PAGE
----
Tanzania: Cassava Offers Untapped Opportunities for Peasants

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CASSAVA production offers immense untapped opportunities for extending labour use in the country and exploits price peaks in food market that would ultimately lead to increased earnings for smallholder farmers.

Tanzania is among the three African countries that produce about 70 per cent of Africa’s cassava output alongside Nigeria and the Democratic Republic of Congo.

Cassava has huge potential to boost farm incomes, reduce rural and urban poverty and help close the food gap.

Globally, cassava is the fourth most important staple crop after rice, wheat and maize, and plays an essential role in food security.

Currently, about half of the world production of cassava is in Africa. Cassava is cultivated in around 40 African countries, stretching through a wide belt from Madagascar in the Southeast to Senegal and to Cape Verde in the Northwest.

Cassava processing for value addition is not only an important strategy for addressing post-harvest losses but the potential to create additional employment opportunities along the supply chain.

This is because cassava starch is an important source of biomaterial for different food and non-food industrial applications.

It is from this backdrop that Roijok Progress Centre has for years being involved closely in promoting farmers’ efforts in cassava production with the end goal of boosting their earnings as important tool in the fight against poverty.

The Managing Director of the Roijok Progress Centre, Ms Rose Urio said they have worked with smallholder farmers through contract farming while assuring them reliable markets for their products.

“The initiative that goes through the whole cassava value chain has transformed smallholder cassava farmers through increased productivity while boosting their earnings for improved living standards,” she said.

She said among the many successes that the organisation posted in working with smallholder farmers includes the empowerment of women and youth take active part in cassava production.

Cassava is one among the foods produced in more than 17 regions in Tanzania, more than 60 industries in the country source their raw materials from cassava and as much as health is involved cassava has much protein and the best lithium is found in cassava flour.

Due to cassava’s growth characteristics and ability to grow in poor soils and regions prone to drought, it is preferred by resource poor farmers in many tropical countries.

While cassava plays an important role as a food security crop for subsistence farmers, it is prone to rapid postharvest deterioration.

Moreover, farmers producing cassava can increase their income by finding alternative end uses to home consumption.

To meet the high demand for cassava in Tanzania, cultivar selection, production and processing all need to be improved.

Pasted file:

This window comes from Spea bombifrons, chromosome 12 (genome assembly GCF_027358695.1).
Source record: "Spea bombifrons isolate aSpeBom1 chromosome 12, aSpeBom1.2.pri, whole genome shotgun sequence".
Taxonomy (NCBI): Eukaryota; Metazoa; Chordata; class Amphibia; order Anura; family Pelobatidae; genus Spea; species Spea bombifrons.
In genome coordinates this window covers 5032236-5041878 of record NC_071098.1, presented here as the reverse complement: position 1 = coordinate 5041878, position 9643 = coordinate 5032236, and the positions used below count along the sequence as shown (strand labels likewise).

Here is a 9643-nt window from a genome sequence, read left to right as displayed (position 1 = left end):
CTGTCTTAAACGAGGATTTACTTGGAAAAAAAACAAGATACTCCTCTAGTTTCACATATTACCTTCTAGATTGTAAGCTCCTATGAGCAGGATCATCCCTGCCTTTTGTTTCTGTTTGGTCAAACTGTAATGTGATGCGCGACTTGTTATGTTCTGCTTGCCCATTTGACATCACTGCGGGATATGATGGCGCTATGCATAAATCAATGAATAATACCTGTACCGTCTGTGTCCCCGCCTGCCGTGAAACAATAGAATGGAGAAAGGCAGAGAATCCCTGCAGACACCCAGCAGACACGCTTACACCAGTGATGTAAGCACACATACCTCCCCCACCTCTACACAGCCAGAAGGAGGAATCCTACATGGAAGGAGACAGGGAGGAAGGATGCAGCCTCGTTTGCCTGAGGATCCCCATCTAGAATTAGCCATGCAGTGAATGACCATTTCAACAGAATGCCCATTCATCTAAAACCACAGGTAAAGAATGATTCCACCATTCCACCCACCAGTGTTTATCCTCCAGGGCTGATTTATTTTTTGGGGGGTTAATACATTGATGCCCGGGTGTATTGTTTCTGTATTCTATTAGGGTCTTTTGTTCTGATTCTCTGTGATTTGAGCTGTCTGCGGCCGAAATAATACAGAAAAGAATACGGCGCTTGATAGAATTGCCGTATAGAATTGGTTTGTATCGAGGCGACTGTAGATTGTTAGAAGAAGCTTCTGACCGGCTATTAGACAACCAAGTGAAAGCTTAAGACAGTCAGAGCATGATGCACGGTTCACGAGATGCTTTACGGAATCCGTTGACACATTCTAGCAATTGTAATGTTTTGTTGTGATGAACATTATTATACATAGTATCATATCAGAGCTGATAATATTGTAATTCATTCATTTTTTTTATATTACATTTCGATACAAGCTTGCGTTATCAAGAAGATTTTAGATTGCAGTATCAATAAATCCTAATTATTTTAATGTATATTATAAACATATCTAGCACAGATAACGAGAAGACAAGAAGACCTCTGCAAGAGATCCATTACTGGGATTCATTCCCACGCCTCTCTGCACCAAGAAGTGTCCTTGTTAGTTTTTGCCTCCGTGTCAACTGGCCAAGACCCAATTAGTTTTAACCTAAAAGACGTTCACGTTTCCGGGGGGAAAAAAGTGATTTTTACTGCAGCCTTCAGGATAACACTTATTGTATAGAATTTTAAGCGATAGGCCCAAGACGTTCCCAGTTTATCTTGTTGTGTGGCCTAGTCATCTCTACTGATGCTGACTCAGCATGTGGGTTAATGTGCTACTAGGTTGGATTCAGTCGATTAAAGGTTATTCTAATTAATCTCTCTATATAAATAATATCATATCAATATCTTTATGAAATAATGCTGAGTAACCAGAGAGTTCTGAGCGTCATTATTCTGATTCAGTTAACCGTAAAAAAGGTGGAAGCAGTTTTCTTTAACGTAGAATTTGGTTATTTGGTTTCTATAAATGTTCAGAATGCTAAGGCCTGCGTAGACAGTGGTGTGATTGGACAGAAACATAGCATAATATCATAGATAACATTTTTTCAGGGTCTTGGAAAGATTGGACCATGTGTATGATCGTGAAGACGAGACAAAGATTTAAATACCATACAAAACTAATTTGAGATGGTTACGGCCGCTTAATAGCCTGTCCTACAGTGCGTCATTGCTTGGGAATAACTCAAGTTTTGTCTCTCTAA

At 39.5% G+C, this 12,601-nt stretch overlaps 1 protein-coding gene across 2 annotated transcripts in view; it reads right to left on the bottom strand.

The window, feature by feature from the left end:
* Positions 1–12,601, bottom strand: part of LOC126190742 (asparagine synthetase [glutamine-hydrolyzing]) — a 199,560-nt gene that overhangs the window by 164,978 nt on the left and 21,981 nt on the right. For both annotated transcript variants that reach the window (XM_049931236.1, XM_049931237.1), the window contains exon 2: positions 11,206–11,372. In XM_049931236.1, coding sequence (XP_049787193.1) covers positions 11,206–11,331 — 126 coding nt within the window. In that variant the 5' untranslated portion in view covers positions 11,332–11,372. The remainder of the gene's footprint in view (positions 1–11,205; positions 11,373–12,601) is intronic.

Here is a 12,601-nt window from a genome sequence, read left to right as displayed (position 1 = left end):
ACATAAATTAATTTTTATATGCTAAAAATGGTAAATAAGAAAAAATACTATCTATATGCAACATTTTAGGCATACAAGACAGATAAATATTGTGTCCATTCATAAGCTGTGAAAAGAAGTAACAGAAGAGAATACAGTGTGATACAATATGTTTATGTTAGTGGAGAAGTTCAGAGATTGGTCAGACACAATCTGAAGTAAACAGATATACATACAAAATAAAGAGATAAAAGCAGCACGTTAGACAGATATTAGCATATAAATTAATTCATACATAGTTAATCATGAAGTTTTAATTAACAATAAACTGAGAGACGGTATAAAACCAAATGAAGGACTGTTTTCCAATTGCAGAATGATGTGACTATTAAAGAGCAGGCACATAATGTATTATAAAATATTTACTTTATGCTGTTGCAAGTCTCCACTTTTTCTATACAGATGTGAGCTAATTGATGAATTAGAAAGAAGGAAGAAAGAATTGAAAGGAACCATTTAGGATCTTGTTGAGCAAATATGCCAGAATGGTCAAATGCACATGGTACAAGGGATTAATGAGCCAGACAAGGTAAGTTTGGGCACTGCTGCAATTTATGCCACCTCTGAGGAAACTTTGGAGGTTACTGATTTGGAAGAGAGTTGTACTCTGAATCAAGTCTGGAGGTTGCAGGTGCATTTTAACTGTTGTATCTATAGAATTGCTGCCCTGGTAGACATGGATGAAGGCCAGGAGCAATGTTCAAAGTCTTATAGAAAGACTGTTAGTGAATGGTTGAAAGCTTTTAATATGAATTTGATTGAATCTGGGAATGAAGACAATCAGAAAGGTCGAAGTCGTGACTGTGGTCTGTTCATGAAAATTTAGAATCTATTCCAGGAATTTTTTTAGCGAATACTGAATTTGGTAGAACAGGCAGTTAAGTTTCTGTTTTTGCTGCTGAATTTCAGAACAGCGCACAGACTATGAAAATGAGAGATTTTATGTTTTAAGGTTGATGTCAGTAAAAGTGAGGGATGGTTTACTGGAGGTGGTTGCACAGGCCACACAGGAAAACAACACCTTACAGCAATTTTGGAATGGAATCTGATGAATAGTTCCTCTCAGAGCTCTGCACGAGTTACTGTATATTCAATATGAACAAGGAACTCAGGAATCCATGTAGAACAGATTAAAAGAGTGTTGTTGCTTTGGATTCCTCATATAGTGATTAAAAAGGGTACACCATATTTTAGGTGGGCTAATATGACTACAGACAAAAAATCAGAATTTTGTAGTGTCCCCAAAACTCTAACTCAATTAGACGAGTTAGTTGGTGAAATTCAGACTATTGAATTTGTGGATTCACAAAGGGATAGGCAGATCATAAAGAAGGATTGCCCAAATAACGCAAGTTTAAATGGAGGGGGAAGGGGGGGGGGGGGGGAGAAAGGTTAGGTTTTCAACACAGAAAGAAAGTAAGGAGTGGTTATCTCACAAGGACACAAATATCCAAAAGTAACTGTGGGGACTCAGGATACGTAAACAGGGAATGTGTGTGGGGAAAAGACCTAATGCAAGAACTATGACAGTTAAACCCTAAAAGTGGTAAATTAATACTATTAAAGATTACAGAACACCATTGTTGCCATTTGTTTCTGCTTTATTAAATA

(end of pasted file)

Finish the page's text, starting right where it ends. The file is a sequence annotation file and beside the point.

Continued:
Enabling policies that create satisfactory business opportunities for small holder farmers, traders and processors for starch industries is also critical.

Ms Urio thanked the government for the encouragement in the effort to promote cassava production and particularly when the parliament in 2017 declaring the crop as one with immense business opportunities that would lift farmers from poverty.

She said Roijok Progress Centre has been engaging in cassava production for eight years with their main goal being that of commercialising cassava to boost farm-ers’ earnings and contribution to economic growth.

Throughout this period, the organisation has been involved in various campaigns to create awareness particularly on best cassava farming practices and how farmers can explore other potentials along its value chain.

For example, one of the successful campaigns was Cassava for life which was held in Tanga Region in collaboration with the Ministry of Agriculture through which they managed to secure new markets within and outside the country.

Furthermore, the Managing Director pointed out the fact that of all the other products, cassava product has almost more usage and benefits in the world than other food products.

Apart from being food for human being and animals, cassava has other important use namely for making clothes, papers, mixing colours as binders, all batteries use lithium and the best lithium is found in cassava.

She noted that her company has opened up a large door which helps different people to fight against poverty where they have been sending people out of the county like USA to learn more about agriculture and many youth are happy for getting this opportunity as well as empowerment programme.

Ms Urio, as the founder of the Roijok Progress Centre has played a greater role in encouraging youth and women to work hard and become successful.

All these efforts were recently recognised after emerging an award winner of MALIKIA WA NGUVU in 2016 and in 2019 as winner on Women Empowerment.

She is also a motivator and a mentor to many youth and women in different matters. As an integral component most Cassava in Tanzania are an integral component of most cropping systems and among the more important staples in many zones.

It plays an important role as a food security crop and provides useful opportunities for extending labour use and exploiting price peaks in the food market.

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